For over 50 years, people have found comfort in the fact that there has been a Carney on the radiowaves.
Carney’s commitment to a career in radio came on the heels of advice from his father, the late Hall of Fame broadcaster Jack Carney who told him not to do it. As a professional defiant, young John knew what he had to do. It was on his twenty-first birthday 1984, that he celebrated his first day on the radio as the host of an afternoon country music show just outside of Denver (actually it was some 100 miles outside of Denver, but you’ve never heard of that town, and you can’t get there by car anyway!!). That first gig lasted only three months, but John says it was still a positive experience. “I really got to be a fast packer!”
Job two took John to Columbia, Missouri to work with the famed Larry King at KFRU radio. He only pushed buttons for Larry’s show from midnight to three in the morning – since King was syndicated out of Washington, he was not actually aware of Carney’s existence on the planet. John did get some airtime there; at the conclusion of King’s show, Carney hosted his own program during the highly coveted 3-6 a.m. slot. Word has it he was a big hit among both of that town’s insomniacs
Like his father, John loved St. Louis. He had his first crack at major market radio in St. Louis in 1986 as John was paired with 2 more legendary broadcasters in Mort Crowly and Grant Horton. at KXOK when the station switched to an “all talk format.” It was at this point that John found another vehicle for his humor as a comedy writer for Dick Cavett; A position that he kept for five years. Dick still keeps in touch, calling from time to time to remind John that he’s still not funny.
By the early ’90s, John was back into talk radio, interviewing and comfortably filling the airwaves with something other than music. His nine-to-noon slot quickly gained notoriety with frequent stops to the studio by the famous and infamous. In 1997 and 2000, John received the “Air Award” for talk show host of the year and was chosen as one of St. Louis’s top radio personalities by the St. Louis media 5 different times. And while we’re back-patting, John picked up “Media personality of the year” in 99 and 2002, and 2007 by the National Restaurant Assn for his frequent culinary features on the show. In July of 1998, Carney signed on at a long-time powerhouse replacing the legendary Jim White.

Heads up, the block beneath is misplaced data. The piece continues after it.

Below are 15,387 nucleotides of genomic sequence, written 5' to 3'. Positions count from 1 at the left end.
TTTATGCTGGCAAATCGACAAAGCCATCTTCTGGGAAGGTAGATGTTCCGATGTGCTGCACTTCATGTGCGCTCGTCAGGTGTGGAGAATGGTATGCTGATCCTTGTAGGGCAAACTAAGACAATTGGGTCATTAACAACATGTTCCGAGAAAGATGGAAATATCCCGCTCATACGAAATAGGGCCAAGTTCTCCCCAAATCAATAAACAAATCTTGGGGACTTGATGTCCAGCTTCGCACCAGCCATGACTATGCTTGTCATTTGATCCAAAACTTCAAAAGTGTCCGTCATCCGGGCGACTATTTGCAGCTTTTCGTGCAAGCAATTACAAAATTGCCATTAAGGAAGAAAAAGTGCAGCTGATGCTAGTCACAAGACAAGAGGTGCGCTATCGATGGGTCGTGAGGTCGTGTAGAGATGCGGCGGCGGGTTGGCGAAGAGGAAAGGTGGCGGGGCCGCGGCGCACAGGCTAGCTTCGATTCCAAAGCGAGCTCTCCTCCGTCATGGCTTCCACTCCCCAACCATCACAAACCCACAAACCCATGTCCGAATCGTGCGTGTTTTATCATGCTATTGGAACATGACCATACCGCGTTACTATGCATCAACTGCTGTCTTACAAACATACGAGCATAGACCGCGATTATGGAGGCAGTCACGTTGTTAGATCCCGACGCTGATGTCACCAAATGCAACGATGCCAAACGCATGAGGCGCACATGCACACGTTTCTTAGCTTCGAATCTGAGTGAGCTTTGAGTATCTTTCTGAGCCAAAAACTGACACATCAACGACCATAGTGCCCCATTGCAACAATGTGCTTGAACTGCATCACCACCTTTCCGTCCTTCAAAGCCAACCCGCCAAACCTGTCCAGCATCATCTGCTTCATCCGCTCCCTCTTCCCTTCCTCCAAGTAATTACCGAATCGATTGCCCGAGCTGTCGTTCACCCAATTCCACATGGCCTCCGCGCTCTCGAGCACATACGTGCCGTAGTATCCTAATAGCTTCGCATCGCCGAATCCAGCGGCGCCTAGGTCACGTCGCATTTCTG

Even with John’s deep love of the business, it takes a back seat to his family. With two teenage girls and two boys in single digits, Carney is well on his way to staffing his own basketball team. Carney’s other kids are the ones served by his foundation; Carney’s Kids, an organization that raises money and awareness for several area charities whose focus is improving the lives of children. Fundraising efforts have included the publishing of 2 cookbooks by John and an annual Halloween party that is into its 2nd decade. For more information on Carney’s Kids, go to www.carneyskids.org.
One of St. Louis’s most well-known and popular broadcasters brings her personality to The Big 550 joining John Carney from 12 pm – 3 pm every weekday.
In addition to being the daughter of St. Louis legend Jack Buck, Julie is the younger sister of national sportscaster Joe Buck. She and her brother Joe also owned J. Buck’s Restaurant.
A lifelong St. Louisan, Julie Buck has achieved much in her life, from owning and directing marketing for the popular J. Buck’s Restaurants to a long and accomplished broadcasting career encompassing both radio and television.
Julie has devoted much of her life to volunteer work, including an alumni member of the St. Louis Children’s Hospital Advisory Board, Kidsmart Advisor and Volunteer, and a volunteer for MICDS.
Not restricting herself to entertainment, Julie is also a successful real estate agent with Laura McCarthy. She lives in St. Louis with her husband and three children.
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